“Will it play in Peoria?” So goes the question traditionally asked when it comes to considering the prospects of a given cultural product. In other words: Will it play to Middle America?
A middling city in the middle of a state in the middle of the country, Peoria, Illinois, is shorthand for ordinary. As such, it’s perhaps the last place one would associate with hip hop, an artform often about extremes — whether it be boastful lyrics about excessive wealth and conspicuous consumption or heady verses about the harshest realities of street life in America.
Nevertheless, hip hop is thriving in Peoria, albeit on a very underground and, well, middling level. And before you dismiss Peoria rappers as having little to rap about, consider that nearly half of the city’s black residents live below the poverty line and that Peoria’s violent crime rate is the fourth highest in Illinois.
But it is that spirit of Middle America living that inspired Josh Birnbaum — a photographer based in southeast Ohio — to document the lives of Killa Koumity (pronounced “committee”), a Peoria hip-hop group consisting of rappers Curtis Johnson and Marshall Payton, and producer Frazer Matthews, or, as Birnbaum calls them, “average Midwesterners just trying to get by.”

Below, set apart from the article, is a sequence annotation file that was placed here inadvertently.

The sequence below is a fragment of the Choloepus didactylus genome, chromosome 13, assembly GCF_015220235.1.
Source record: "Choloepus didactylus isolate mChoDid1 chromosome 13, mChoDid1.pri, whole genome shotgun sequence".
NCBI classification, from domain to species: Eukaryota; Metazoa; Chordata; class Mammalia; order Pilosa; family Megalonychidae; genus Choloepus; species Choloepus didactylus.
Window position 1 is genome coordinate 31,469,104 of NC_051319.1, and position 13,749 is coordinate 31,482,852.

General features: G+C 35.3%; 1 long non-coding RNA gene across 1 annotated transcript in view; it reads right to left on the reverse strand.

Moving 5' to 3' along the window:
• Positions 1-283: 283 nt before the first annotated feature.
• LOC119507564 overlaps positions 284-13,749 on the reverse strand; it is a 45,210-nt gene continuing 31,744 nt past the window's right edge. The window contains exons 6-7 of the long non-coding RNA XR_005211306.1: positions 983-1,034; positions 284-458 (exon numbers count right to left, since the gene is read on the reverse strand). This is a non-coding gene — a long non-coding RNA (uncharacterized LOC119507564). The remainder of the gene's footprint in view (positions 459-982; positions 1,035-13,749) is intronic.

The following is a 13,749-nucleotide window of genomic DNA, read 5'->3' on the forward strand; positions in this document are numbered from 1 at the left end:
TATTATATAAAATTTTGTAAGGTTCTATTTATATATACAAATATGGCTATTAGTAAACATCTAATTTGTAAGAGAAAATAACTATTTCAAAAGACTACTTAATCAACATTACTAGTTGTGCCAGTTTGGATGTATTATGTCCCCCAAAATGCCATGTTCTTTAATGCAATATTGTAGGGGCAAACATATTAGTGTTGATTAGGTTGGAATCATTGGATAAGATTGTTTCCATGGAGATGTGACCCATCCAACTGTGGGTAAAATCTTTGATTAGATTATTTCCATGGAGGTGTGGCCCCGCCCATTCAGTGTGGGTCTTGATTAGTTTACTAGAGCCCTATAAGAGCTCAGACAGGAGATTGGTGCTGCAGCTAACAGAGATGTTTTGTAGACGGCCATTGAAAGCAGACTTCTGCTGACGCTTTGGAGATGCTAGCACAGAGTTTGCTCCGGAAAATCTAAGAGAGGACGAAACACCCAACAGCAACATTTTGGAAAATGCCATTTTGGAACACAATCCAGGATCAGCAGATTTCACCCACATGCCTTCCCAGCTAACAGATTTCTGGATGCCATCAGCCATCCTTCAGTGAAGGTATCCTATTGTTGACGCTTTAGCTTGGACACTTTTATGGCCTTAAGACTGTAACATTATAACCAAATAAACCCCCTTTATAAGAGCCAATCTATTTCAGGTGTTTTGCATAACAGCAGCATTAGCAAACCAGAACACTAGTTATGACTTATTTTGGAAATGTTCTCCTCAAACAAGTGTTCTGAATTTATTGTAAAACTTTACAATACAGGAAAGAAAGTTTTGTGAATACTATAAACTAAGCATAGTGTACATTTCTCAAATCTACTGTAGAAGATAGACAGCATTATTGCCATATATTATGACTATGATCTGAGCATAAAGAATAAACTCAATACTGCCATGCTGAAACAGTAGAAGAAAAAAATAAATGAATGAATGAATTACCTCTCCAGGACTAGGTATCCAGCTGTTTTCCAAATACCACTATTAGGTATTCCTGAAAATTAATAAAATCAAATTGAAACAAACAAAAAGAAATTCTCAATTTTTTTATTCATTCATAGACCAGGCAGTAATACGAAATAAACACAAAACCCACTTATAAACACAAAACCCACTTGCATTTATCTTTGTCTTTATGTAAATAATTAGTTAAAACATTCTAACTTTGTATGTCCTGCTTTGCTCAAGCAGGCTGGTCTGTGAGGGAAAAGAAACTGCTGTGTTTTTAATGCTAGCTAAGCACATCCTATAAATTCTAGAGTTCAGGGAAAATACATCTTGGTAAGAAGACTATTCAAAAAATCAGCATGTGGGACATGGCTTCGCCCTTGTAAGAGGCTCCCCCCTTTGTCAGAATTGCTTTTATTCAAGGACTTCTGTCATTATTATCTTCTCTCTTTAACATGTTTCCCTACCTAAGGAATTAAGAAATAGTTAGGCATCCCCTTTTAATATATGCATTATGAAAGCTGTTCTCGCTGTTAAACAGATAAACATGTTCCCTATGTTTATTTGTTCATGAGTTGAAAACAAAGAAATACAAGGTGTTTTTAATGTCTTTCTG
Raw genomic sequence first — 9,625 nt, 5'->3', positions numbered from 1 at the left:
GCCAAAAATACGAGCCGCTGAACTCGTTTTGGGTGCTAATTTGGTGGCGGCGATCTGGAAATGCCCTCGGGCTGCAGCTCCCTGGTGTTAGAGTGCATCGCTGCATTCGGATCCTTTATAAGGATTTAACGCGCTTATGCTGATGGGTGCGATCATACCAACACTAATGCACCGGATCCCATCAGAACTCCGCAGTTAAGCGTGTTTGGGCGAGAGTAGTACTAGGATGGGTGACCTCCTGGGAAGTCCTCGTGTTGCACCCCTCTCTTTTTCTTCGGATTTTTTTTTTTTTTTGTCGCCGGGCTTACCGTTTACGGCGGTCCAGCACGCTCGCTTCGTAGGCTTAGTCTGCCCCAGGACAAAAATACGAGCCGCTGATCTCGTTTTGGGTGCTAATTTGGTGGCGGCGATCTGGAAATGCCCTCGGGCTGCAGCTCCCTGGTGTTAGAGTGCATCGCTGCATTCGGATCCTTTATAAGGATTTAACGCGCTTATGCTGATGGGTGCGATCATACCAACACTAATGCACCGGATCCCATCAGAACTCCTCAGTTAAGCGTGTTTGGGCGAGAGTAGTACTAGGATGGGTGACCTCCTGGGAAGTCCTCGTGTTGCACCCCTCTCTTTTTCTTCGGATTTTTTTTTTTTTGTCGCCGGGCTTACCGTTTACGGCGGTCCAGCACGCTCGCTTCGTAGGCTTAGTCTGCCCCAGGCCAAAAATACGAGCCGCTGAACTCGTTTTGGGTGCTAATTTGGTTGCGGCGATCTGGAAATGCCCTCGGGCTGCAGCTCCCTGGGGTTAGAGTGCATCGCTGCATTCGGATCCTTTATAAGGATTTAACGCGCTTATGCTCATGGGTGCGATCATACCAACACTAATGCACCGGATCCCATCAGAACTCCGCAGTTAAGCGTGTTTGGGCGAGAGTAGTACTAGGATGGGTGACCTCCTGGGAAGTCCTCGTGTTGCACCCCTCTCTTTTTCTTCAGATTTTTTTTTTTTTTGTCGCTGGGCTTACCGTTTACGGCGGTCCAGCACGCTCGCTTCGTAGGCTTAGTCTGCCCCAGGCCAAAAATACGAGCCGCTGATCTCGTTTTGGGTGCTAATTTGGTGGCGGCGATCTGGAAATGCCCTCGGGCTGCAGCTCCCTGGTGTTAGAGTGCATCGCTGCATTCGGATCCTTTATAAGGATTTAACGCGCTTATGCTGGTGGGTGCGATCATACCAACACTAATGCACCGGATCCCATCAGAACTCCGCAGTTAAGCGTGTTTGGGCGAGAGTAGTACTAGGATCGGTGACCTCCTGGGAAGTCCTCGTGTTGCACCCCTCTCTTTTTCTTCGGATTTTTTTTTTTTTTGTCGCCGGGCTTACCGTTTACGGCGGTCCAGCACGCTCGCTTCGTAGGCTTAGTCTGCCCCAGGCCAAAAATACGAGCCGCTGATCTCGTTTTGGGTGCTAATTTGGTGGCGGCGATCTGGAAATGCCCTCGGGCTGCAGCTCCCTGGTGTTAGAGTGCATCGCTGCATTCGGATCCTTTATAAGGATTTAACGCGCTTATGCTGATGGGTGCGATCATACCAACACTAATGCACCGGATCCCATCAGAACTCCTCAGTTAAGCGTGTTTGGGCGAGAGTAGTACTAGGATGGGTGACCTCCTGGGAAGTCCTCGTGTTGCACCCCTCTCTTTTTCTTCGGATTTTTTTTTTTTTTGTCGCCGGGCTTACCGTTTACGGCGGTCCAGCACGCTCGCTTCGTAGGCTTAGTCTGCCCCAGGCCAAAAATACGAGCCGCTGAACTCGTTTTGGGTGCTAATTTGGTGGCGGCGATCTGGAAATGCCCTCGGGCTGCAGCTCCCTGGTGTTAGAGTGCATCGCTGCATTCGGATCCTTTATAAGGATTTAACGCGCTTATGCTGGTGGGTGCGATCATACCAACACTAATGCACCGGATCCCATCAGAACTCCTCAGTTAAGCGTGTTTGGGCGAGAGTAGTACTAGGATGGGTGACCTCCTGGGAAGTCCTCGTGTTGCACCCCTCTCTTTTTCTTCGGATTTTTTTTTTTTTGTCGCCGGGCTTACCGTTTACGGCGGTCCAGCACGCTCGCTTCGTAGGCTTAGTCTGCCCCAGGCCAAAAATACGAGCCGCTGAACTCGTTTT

“They might emulate these rich rappers, but they have these middle class family lives,” says Birnbaum, who’s been documenting the group since 2009. “It’s why I include the wives, the kids, the cousins, nieces and nephews. It defies the stereotype of what hip hop can be. Seeing what their lives are like gives us a view of hip hop that’s not just a stereotype.” —Jordan Heller
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